* Lots of leafy green vegetables (vitamin K) are also good for healing ulcers of all kinds.
* Buy a humidifier and run it at night by your bedside. The moisture you breathe in will really help these to heal much quicker because it's letting the tissue form a protective coating over the lesions.
* Keep your mouth clean. Gargle with non-alcoholic mouthwash (Biotene is good). Bacteria contribute to inflaming the tissues around the ulcer, so the fewer cooties you have in your mouth, the better.

Now that I know what causes ulcers, I know how to treat them. Mine heal up in days instead of lingering for weeks, plus I get them much less frequently.

5
I made this tonight for dinner, was absolutely fantastic! Except for the bacon (which I'd forgotten to buy over the weekend) I had all the ingredients already in my fridge and cupboard. The bacon really makes this taste good!

http://paleoperiodical.com/2011/04/13/recipe-roasted-chicken-thighs-with-bacon-sweet-potatoes-and-spinach/

I didn't have a skillet that I was comfortable putting in the oven (all my pans are non-stick coated), so I had a glass Pyrex dish heating up in the oven while I cooked on the stove, and just transferred everything to it when it was time to roast. Came out EXCELLENT.

6
All this past week has been up and down with being able to eat or not. Monday night I came down with a case of food poisoning, puking and shitting my guts out. By Tuesday, the puking had stopped but the shits hadn't (and weren't so much "shits" as it was "ass water"--my poor butt had transformed into a Super Soaker). Wednesday I felt great, and HUNGRY and wound up pigging out on delicious steak and sweet potato fries and salad. WAYYYYYY too much for a shrunken stomach to take on. So I ended up throwing up the sweet potatoes (amazing how thick that stuff is, coming back up your throat--GACK!) and felt like death-warmed-over all day Thursday, plus the water shits were back. On Friday I ate soup, a bit of canned pineapple and some white rice and felt much better. No water shits.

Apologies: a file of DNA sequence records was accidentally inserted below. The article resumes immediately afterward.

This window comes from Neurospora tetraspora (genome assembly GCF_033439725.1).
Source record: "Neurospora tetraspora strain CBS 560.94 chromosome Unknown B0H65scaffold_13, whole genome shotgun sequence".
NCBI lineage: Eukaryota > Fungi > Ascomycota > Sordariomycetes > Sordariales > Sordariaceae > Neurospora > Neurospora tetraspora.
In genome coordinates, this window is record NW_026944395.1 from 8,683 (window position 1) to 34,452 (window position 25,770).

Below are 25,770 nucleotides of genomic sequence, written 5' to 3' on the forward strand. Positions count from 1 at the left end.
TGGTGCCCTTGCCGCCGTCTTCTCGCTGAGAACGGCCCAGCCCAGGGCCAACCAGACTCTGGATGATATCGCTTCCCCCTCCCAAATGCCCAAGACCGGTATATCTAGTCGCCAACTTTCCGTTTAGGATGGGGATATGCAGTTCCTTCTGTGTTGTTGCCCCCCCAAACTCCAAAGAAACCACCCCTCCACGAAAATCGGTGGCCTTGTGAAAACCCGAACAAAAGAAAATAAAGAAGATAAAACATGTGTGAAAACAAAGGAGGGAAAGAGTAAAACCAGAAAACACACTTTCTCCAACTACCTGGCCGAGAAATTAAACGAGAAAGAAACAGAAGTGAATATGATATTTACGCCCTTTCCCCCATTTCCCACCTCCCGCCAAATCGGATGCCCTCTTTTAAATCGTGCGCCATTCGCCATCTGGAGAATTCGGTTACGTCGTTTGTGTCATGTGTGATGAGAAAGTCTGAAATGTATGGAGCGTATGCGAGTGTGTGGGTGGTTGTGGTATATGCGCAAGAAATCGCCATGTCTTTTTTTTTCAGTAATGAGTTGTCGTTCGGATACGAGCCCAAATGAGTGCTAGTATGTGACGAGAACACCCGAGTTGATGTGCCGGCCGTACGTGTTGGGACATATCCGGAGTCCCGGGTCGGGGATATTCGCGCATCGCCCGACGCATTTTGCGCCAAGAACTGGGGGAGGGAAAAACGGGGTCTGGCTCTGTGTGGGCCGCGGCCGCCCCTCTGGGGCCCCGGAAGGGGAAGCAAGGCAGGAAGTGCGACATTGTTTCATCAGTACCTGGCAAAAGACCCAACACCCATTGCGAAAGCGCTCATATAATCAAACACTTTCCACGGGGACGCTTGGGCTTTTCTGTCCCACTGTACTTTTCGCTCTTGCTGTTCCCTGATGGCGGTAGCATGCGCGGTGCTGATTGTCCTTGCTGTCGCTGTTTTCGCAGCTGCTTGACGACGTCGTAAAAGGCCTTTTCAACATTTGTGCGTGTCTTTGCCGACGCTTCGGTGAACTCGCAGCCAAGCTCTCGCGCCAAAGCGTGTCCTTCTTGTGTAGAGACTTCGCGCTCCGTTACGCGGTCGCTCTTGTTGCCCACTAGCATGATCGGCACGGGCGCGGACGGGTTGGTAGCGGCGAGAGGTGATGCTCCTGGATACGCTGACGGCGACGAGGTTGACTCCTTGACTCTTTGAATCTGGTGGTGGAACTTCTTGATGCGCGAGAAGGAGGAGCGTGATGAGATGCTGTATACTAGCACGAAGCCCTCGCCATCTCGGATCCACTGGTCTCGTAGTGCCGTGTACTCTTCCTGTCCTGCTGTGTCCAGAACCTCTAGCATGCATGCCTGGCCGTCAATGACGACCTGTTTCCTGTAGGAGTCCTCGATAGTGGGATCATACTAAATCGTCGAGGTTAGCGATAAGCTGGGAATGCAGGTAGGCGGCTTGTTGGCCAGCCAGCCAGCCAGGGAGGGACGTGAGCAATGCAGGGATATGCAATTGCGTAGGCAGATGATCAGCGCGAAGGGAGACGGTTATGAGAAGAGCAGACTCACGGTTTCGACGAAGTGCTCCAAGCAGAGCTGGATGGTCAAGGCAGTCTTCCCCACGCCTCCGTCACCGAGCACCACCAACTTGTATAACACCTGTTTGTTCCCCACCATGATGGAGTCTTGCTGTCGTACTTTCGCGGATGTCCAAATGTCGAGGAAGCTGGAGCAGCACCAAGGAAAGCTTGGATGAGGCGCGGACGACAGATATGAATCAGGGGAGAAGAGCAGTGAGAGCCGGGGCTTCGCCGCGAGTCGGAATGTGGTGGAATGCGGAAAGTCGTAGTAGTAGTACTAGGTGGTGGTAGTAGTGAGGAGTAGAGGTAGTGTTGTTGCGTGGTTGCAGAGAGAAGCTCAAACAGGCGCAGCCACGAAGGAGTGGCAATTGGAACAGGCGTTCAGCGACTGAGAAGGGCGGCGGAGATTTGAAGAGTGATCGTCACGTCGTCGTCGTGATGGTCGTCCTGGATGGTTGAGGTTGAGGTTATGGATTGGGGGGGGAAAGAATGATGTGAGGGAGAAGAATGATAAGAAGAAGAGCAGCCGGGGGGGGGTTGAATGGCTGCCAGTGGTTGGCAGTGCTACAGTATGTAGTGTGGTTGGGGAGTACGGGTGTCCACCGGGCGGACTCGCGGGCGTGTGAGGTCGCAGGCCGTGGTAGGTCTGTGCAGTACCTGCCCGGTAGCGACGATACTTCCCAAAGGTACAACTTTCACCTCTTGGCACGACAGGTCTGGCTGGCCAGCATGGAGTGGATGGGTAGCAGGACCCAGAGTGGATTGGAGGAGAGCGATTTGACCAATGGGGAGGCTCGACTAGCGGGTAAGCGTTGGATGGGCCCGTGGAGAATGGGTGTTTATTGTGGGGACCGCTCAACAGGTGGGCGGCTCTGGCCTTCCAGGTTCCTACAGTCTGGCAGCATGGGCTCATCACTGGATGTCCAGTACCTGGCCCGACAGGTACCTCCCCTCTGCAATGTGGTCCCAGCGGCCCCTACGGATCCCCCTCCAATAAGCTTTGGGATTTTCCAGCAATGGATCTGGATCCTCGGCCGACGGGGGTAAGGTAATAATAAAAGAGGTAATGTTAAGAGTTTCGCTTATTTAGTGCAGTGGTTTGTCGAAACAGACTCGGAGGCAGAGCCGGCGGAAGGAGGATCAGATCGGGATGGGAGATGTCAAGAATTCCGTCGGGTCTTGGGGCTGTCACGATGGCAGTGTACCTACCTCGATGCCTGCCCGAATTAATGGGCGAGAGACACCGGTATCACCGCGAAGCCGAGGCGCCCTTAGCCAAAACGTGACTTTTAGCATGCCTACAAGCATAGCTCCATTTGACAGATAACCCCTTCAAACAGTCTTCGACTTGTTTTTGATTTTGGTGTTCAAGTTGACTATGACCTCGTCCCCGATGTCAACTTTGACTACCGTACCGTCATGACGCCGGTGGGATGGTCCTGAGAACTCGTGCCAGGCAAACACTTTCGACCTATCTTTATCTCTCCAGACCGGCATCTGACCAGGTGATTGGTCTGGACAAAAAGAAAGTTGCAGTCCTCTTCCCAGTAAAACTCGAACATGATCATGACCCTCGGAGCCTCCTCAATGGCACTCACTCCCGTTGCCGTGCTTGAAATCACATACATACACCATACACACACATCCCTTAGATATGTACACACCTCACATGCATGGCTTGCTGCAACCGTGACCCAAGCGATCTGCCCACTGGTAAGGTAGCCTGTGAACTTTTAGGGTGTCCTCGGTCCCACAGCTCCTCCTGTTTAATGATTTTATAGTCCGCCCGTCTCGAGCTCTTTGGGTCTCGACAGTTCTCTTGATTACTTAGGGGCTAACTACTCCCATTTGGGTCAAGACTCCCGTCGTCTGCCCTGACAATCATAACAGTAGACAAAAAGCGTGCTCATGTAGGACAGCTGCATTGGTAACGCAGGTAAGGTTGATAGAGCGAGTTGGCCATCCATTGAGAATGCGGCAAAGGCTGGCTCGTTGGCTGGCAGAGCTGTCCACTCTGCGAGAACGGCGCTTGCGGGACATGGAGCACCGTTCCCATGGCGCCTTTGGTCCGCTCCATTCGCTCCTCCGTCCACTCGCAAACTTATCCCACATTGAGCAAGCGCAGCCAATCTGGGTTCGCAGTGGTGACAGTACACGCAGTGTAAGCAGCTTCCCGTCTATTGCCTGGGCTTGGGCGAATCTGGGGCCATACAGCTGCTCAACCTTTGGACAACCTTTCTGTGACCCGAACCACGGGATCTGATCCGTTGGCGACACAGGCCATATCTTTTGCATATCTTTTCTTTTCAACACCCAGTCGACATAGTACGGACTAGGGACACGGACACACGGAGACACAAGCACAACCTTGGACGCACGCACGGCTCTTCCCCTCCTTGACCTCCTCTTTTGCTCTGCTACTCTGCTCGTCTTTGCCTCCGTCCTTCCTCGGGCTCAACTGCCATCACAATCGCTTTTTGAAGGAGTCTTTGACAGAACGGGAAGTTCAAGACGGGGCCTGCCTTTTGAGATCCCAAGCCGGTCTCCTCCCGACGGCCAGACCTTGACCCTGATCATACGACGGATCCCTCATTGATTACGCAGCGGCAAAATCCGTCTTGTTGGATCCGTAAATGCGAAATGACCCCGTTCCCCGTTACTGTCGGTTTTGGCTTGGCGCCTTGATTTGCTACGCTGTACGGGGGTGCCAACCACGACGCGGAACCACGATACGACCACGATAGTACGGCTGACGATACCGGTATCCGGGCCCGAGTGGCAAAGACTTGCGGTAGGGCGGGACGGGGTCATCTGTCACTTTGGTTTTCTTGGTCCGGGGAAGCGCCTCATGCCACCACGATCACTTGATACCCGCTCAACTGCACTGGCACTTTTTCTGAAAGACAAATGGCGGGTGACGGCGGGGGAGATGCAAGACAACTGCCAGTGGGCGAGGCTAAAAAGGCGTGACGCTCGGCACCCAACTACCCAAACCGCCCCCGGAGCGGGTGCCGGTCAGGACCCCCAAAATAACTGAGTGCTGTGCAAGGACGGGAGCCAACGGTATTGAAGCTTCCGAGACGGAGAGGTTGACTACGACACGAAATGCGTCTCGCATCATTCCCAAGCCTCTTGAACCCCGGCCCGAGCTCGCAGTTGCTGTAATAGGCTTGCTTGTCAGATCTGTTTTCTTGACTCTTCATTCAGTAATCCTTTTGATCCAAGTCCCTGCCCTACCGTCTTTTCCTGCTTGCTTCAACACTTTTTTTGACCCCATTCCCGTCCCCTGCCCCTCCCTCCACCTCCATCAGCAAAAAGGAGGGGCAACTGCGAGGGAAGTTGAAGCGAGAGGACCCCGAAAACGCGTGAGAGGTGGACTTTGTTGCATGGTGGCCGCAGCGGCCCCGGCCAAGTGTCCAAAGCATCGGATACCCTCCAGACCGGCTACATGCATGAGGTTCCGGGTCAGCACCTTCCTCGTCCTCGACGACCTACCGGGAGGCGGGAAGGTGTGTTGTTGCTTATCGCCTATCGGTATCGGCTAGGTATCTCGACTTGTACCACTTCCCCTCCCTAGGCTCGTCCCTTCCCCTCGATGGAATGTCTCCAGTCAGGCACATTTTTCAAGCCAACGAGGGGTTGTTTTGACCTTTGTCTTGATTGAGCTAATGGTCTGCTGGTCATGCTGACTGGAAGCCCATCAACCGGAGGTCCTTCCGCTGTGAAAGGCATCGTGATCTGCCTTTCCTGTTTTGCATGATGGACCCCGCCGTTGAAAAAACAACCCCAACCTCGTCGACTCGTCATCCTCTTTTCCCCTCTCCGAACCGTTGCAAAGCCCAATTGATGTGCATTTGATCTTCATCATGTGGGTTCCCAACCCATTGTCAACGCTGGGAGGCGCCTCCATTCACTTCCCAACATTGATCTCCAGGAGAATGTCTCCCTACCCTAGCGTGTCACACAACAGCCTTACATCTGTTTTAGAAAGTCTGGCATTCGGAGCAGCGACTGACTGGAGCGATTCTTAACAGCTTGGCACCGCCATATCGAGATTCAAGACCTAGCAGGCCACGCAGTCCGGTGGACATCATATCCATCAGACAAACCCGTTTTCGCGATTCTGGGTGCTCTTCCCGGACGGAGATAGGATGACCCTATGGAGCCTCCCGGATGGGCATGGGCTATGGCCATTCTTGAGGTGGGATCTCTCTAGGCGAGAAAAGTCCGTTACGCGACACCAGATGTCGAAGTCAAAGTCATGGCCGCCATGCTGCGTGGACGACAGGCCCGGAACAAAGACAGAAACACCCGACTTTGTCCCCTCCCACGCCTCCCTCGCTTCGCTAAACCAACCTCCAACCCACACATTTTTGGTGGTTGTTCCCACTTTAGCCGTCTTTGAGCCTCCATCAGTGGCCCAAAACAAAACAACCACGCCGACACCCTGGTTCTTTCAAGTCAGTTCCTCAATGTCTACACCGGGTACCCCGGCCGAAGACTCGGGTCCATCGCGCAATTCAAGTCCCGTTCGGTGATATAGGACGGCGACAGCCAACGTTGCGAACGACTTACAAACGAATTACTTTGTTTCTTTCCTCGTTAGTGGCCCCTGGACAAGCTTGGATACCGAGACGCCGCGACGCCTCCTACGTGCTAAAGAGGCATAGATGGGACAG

So it's Saturday and all I've been able to have an appetite for is a cup of white rice, a $1 mini pecan pie and two pieces of battered cod from Applebee's for dinner. I weighed 115lbs before I got sick, and I'm down to 112.5 which is really pushing it for someone my height (5'4"). I really want to gain those few pounds back, but the thought of calorie-dense foods like fatty meats only make me nauseous. I bought a pack of chicken quarters and some good fresh produce while I was out shopping today (yams, canteloupe, strawberries, baby spinach, bananas, etc). Hopefully I'll be able to start eating more because right now my stomach capacity is probably less than a 12oz can of Coke.

Also, while I was at the corner stand buying produce, I sampled some of the most DELICIOUS local honey! I tried Orange Blossom, Wildflower, and a new one: Brazilian Pepper Honey! The BP honey was unique, as it's made from the pollen from an invasive species here in Florida (seeds eaten by birds in South America, and pooped out here where these massive bushes can easily take over a landscape). It had a truly amazing flavor, light, with an interesting finish. Not too sweet either, at least compared to the other two honeys.

http://www.armadillopepper.com/Brazilian-Pepper-Honey-HONEY-BRAZIL.htm

7
Diet and nutrition / Food poisoning recovery.
« on: May 16, 2011, 08:38:27 PM »
After foolishly eating some chicken salad for lunch yesterday, all this fine Monday evening I have spent puking and shitting my guts out. What are some Paleo foods which will help me recover from a bout of Streptococcus aureus? I'm out of coconut water, can I make some Paleo Gatorade?

8
Diet and nutrition / Nutrition Data's "Inflammatory Rating"
« on: May 05, 2011, 07:24:12 PM »
Seems to be based solely on fat intake for the day: http://nutritiondata.self.com/help/inflammation << all it looks like is a bunch of crap doctors trying to sell their book.

What gets my goat is, for the past several days I've been eating lightly throughout the day (mainly because I'm too poor to go buy lunch somewhere), eating 2-3 boiled eggs, home-made trail mix and a big piece of fruit for the day. Then I'll pig out for dinner with a load of protein (tonight was non-breaded chicken wings) and some carbs (salsa & celery, watermelon and a Mounds bar).

For instance, my macros today were:

Calories: 2341 (I actually have no idea how I ate that much)
Carbs: 147g (23%)
Protein: 135g (24%)
Fat: 141g (53%)

Estimated Glycemic Load was 62.

My IF Rating was through the roof at -1022 (strongly inflammatory--typical target net +50/day or higher). Yet I feel great (of course). What bullshit is this?

9
Found this handy site to help give me a better idea of seasonal fruits and veggies in my state. Unfortunately it's US-based, but I'm sure there are plenty of sites throughout the world which might be of aid to international Cavemen :)

http://www.sustainabletable.org/shop/seasonal/

10
Diet and nutrition / Beer: No buzz, wicked headache
« on: May 01, 2011, 07:02:40 PM »
I've never been a big drinker. I spent the years leading up to the age of 21 by going on the occasional drinking binge, and ever since I've been able to do it legally I could count on one hand the number of times I've overindulged.